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Trolley Rage

April 4, 2011

Eyeing up a victim

Food is essential to life, without it we would die in little over a week. Before modern society, when humans were only just distinct from apes (some of us still aren’t), supermarkets didn’t exist. In those simpler times, obtaining food was perhaps considerably more difficult than it is now.

Before we evolved into our modern selves and invented society, food was edible plants and animals which roamed around on the same ground that we did, at least the animals did. You had to hunt for dinner, and it was probably all you did (I’m no expert). Now all we do is work in order to obtain money, which we can then exchange for food, amongst infinite other things.

This means that supermarkets exist, which also means that trolley rage exists. If you aren’t familiar with the term pop out to your local supermarket at about 5.30 – 6 pm; that sharp jab in your backside, that’s trolley rage. If you happen to be in the way of someone in a supermarket, no matter how innocent the situation is, you are likely to be on the wrong end of a trolley.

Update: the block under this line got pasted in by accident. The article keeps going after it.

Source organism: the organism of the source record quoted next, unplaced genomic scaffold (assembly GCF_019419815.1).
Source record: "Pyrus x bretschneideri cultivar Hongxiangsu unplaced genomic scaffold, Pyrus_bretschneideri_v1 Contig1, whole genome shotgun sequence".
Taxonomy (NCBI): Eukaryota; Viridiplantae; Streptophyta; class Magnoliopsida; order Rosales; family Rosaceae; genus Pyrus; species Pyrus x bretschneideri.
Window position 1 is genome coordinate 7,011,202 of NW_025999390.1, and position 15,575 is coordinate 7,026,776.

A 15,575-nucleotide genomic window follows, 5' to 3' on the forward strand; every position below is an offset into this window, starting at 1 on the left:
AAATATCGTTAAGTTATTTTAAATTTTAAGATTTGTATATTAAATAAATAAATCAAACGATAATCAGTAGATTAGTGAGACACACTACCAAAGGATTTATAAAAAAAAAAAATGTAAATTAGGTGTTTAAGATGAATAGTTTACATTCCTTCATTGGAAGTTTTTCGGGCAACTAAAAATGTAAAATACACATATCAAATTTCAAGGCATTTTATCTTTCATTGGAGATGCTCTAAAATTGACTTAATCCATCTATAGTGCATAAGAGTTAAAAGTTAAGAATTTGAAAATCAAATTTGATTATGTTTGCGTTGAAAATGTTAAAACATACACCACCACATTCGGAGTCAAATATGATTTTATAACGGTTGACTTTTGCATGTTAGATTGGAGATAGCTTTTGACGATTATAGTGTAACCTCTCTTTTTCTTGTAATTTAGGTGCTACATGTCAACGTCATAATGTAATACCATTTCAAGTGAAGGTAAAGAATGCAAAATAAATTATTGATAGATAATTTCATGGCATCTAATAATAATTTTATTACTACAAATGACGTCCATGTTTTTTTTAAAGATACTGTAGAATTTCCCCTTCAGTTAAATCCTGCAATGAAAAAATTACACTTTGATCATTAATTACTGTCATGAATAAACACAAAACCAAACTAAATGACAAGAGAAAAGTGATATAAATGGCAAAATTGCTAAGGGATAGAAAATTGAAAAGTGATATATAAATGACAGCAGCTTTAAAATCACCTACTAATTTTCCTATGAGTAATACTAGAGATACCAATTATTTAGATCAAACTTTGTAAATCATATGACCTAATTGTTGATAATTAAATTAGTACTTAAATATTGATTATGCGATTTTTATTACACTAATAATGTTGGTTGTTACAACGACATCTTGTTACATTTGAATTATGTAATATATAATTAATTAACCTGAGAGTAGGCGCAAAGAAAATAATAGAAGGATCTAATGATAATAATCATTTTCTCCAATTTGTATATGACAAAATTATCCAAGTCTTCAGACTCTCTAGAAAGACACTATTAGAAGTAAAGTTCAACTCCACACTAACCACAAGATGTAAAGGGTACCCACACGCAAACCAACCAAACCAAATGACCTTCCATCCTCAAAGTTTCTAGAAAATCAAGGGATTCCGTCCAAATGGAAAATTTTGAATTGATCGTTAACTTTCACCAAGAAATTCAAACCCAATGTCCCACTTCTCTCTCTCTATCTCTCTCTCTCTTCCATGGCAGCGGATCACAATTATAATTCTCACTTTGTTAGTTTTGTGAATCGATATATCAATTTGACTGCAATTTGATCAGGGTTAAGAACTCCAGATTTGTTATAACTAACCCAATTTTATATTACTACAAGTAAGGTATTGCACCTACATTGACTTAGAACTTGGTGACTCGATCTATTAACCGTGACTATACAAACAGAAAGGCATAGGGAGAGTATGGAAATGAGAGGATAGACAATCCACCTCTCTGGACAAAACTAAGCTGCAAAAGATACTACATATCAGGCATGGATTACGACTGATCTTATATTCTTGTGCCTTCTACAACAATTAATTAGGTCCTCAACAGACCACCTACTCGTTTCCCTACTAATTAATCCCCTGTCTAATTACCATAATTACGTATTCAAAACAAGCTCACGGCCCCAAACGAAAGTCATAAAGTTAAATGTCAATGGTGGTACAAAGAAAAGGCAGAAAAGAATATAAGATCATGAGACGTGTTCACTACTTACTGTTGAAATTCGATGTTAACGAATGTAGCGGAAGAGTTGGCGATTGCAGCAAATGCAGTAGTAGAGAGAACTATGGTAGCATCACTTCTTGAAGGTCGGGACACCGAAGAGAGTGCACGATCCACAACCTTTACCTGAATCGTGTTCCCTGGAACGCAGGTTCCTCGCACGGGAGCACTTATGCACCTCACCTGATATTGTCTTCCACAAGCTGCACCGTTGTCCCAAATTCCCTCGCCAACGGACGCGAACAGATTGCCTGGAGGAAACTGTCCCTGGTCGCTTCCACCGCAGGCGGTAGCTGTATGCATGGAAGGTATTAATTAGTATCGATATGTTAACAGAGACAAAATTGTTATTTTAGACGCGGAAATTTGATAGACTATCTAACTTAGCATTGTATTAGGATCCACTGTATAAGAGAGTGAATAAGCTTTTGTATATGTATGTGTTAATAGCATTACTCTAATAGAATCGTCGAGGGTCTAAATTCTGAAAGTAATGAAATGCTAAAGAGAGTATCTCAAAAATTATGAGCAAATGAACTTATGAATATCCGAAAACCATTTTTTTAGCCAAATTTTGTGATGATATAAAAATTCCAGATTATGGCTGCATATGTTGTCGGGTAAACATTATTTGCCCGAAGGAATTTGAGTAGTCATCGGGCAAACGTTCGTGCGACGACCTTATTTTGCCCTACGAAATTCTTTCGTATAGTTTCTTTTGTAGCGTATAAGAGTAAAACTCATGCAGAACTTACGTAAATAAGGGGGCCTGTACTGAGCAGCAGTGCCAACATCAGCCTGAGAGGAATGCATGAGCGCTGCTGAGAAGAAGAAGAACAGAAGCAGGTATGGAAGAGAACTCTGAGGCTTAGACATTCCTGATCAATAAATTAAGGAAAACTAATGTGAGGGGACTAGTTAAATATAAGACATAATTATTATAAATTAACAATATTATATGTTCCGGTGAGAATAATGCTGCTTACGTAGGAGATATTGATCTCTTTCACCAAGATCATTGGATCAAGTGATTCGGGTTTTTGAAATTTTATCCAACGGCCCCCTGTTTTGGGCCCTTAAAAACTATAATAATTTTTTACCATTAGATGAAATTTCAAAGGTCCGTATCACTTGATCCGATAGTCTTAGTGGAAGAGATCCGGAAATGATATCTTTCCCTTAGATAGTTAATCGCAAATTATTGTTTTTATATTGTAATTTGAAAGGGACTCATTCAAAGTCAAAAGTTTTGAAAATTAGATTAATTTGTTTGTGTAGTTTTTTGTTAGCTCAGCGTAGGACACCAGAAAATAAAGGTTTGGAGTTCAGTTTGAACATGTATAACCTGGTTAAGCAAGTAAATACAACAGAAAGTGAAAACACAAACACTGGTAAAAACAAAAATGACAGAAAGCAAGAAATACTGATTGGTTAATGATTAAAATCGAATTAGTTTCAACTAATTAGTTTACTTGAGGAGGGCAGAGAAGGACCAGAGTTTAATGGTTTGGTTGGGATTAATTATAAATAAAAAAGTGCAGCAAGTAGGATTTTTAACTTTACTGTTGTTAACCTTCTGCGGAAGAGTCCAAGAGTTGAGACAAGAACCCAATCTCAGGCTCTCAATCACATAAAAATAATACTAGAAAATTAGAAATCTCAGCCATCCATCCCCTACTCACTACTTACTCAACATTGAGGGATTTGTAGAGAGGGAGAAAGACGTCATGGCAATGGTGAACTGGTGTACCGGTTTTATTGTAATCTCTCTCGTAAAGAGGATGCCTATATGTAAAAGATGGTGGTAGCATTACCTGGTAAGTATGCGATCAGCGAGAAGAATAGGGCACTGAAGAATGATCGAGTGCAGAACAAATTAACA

Being known as the ‘facebook generation’, who want everything, and want it now, we are the most likely to lose patience with the old lady who’s irritatingly ambling up the vegetables isle stopping every two feet. But that’s not the only cause of trolley rage, the experts at Wikipedia (that’s everyone) have luckily helped out with a definition:

Trolley rage is the common name for a heightened level of anger and frustration while in a supermarket or shop of any kind.

Trolley rage is a very general term, in that it could apply to anything from stuck carts, to throwing tantrums in the supermarket. Whereas it can be caused by anything from items being out of stock, to rudeness of fellow customers or employees.

http://twitter.com/#!/BAMitscassandra/status/54392940570738688

The other day Tash experienced trolley rage, probably not for the first time, and actually dumped the trolley and left the shop. “It all started in the car park when I couldn’t get space.” she recalls, “Then I went inside but had to come back out and find a trolley as there weren’t any inside. When I’d finally got in old people started being rude, people were getting in my way and bashing into me and they didn’t even have what I needed! So I turned around, left my trolley and went home.” In fairness she’d had a long day, and she was shopping in Coventry, where putting cats in bins is normal behaviour.

Just image the sort of rage that our ancestors must have felt when wooly mammoth was out of stock during the ice-age. I would have hit someone so hard with my trolley.

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